Special Needs Planning

Special Needs Planning Lawyers NYC

Serving New York City and the Surrounding Areas

Estate planning is a way of taking responsibility for your own financial future and that of your loved ones. An important part of that process is protecting family members with special needs who are, or will be, unable to provide for themselves. Often, this involves children with disabilities or elderly relatives who have become less physically and/or mentally competent to care for themselves and to manage their finances. Far more people than you might expect have children with special needs, such as Down syndrome, autism spectrum disorder, spina bifida, or some other ailment. Our society as a whole is becoming more and more aware of these children, as well as increasingly sensitive to the percentage of the elderly who need special care because of respiratory, cardiovascular, or neuromuscular disorders, or various forms of dementia.

How Our Special Needs Lawyers Can Help

The legal knowledge and experience of the skilled attorneys at Scaffidi & Associates will help you to ensure that your loved ones are safe and cared for both during your lifetime and, if you predecease them, after your passing. Leaving money to a special needs loved one through special needs planning is complicated by the fact that leaving them a typical inheritance will most likely jeopardize their government benefits. Programs such as Supplemental Security Income (SSI), Social Security Disability (SSD), or Medicaid, often require that the recipient be without substantial funds, so leaving a large sum to your special needs relative is counterproductive.

Creating Special Needs Trusts

Fortunately, there is a tried and true method of avoiding this problem, by creating a special needs trust for the person you love who is medically or mentally disabled. In order to establish such a trust, it’s important to have the help of an accomplished trust attorney who fully understands special needs planning and the purposes and limitations of a special needs trust. Basically, the trust puts funds into an account managed by a trustee you appoint to manage and distribute them as needed. This means that the money put into the trust does not belong to the special needs individual, but rather is a source of supplemental income to be doled out by a responsible trustee as required. Because the trust is not money of which the special needs party has control, it is not taken into account when the government considers his or her assets to determine benefits eligibility.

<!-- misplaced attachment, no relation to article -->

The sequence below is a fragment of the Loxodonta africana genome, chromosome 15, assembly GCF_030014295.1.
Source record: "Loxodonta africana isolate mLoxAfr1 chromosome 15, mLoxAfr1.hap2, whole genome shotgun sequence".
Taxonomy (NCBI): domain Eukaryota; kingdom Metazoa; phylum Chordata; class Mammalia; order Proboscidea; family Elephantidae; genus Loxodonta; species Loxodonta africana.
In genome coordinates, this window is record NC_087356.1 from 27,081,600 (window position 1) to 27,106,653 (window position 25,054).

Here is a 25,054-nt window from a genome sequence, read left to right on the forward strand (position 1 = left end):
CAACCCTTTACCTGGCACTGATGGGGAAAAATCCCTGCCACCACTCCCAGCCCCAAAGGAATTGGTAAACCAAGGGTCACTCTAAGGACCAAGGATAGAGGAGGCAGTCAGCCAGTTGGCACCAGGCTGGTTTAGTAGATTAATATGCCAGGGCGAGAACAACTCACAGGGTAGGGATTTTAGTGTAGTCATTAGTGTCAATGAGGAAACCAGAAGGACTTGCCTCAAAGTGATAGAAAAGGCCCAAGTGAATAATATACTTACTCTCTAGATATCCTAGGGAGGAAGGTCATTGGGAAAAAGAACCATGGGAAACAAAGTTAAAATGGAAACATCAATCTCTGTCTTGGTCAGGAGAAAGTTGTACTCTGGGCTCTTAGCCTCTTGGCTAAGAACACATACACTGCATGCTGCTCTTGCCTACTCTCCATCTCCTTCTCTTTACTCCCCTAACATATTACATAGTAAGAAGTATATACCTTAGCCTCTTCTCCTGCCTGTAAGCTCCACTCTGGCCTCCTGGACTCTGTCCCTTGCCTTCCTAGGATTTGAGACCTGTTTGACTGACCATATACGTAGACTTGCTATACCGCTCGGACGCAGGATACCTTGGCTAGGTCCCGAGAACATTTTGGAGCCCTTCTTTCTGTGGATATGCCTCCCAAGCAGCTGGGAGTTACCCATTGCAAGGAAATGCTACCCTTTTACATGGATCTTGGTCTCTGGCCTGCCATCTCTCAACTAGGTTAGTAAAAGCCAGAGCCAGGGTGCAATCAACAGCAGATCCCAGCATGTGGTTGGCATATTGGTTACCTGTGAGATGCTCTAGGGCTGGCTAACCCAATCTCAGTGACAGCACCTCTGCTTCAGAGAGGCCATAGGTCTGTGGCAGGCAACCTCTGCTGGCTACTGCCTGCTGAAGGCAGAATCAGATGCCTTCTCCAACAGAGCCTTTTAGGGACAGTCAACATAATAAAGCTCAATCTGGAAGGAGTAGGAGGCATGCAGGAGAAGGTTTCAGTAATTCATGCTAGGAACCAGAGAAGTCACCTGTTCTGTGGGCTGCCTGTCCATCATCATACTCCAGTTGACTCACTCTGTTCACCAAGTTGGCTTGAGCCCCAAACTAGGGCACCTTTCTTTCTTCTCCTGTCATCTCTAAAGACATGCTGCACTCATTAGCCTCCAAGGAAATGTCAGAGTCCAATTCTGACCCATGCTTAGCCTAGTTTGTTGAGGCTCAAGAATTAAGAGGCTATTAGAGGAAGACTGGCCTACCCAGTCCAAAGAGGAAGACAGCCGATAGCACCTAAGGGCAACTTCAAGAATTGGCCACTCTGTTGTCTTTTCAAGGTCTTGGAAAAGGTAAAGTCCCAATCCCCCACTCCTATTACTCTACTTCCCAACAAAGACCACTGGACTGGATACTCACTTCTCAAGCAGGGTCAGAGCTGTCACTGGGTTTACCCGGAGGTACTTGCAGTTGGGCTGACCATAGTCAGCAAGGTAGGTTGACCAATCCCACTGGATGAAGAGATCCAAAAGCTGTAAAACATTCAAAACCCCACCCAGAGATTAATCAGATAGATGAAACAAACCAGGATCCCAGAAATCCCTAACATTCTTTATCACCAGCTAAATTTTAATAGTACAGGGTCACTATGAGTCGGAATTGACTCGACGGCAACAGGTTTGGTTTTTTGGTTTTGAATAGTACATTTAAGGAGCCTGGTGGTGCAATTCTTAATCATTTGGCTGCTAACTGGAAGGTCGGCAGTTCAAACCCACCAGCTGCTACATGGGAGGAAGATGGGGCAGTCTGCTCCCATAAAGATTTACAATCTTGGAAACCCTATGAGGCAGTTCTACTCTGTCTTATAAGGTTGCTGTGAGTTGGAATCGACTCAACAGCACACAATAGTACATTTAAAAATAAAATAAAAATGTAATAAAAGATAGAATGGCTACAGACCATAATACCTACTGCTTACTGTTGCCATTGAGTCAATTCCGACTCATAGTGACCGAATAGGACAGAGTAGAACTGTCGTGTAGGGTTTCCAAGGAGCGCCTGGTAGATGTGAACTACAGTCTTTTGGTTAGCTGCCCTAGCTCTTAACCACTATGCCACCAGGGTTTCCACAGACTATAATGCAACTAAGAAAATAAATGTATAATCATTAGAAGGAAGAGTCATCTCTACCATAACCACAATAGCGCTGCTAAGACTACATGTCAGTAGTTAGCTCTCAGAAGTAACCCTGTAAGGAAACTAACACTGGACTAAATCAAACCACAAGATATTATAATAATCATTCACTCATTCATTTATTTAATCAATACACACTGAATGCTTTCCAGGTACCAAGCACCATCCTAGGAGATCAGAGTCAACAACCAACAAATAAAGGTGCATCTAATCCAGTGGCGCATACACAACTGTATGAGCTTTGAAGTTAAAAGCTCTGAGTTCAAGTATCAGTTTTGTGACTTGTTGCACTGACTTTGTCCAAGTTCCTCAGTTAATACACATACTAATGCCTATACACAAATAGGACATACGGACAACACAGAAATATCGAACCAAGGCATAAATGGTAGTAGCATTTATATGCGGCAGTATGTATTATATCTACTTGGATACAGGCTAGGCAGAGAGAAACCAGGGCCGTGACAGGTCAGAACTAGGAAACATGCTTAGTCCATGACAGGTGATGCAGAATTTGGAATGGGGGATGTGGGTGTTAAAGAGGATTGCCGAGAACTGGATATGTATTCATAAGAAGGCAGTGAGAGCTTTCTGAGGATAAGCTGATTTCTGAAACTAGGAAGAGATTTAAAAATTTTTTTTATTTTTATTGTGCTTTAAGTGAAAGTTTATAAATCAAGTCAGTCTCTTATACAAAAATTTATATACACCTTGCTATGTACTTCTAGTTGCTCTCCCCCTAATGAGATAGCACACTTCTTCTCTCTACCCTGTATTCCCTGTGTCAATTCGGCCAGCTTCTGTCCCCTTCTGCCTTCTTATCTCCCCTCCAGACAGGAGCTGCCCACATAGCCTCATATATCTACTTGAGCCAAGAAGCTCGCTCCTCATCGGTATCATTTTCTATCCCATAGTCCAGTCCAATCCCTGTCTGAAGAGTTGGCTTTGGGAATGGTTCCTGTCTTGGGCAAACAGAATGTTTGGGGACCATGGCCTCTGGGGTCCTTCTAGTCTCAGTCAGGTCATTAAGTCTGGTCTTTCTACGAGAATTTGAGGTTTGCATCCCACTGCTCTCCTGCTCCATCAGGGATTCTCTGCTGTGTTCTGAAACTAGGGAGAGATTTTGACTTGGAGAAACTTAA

In most cases, our clients appoint themselves as trustees with an alternate trustee to take over if they become incapacitated or pass away. Clearly, this substitute trustee must be chosen wisely, as you need someone fully trustworthy and likely to make reasonable decisions.

What the Special Needs Individual is Entitled to Keep

When preparing for the care of a disabled adult, the government makes reasonable allowances. The special needs individual is permitted, for example, to retain his or her residence and motor vehicle without threatening government benefits. Any amount of money he or she possesses over $2,000, however, will jeopardize those benefits. In order to be effective, a special needs trust must be irrevocable. Obviously, the trust will end when the trust funds have been exhausted or when the beneficiary dies.

Legitimate Uses for Special Needs Trust Funds

There are a number of regulations surrounding special needs trusts. Trust funds are often used for goods and services that will enrich the beneficiary’s lifestyle, providing increased comfort and pleasure. The trustee, at his or her discretion, can use trust fund assets to pay for home furnishings, education, vehicle or travel expenses, recreation, vacations, restaurant meals, and to assist with out-of-pocket medical expenses.

Types of Special Needs Trusts

There are several types of special needs trust, each established to serve a distinct purpose.